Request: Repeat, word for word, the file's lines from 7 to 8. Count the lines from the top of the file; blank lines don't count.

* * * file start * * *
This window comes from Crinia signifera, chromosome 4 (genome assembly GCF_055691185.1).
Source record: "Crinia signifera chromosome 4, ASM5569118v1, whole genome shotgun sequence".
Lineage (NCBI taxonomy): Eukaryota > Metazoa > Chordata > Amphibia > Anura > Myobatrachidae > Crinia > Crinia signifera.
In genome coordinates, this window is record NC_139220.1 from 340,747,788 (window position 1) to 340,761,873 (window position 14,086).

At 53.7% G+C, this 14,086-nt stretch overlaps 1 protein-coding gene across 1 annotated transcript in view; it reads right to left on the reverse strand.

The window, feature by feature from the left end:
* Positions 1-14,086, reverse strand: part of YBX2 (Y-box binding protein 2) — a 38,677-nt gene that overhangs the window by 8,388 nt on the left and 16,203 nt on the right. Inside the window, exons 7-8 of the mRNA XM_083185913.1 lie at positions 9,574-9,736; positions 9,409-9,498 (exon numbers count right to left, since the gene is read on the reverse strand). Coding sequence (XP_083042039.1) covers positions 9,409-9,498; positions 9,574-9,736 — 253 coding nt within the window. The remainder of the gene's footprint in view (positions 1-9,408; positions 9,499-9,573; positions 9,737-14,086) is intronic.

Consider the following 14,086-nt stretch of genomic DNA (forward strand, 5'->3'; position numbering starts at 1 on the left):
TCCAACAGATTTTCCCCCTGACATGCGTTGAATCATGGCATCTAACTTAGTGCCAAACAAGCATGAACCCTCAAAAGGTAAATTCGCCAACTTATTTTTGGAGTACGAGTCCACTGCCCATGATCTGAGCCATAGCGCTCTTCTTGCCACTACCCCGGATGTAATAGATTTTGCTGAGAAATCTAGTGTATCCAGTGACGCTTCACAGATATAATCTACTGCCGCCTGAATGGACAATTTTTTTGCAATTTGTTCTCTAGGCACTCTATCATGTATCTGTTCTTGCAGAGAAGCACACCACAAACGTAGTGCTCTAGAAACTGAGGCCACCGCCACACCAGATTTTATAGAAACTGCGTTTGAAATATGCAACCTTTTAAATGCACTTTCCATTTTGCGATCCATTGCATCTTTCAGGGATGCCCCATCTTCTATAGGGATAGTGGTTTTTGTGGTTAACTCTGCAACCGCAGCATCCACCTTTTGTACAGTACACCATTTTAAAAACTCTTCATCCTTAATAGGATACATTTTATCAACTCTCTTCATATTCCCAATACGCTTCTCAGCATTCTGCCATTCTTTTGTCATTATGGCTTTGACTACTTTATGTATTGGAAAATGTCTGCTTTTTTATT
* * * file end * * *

* Positions 1-14,086, reverse strand: part of YBX2 (Y-box binding protein 2) — a 38,677-nt gene that overhangs the window by 8,388 nt on the left and 16,203 nt on the right. Inside the window, exons 7-8 of the mRNA XM_083185913.1 lie at positions 9,574-9,736; positions 9,409-9,498 (exon numbers count right to left, since the gene is read on the reverse strand). Coding sequence (XP_083042039.1) covers positions 9,409-9,498; positions 9,574-9,736 — 253 coding nt within the window. The remainder of the gene's footprint in view (positions 1-9,408; positions 9,499-9,573; positions 9,737-14,086) is intronic.

Consider the following 14,086-nt stretch of genomic DNA (forward strand, 5'->3'; position numbering starts at 1 on the left):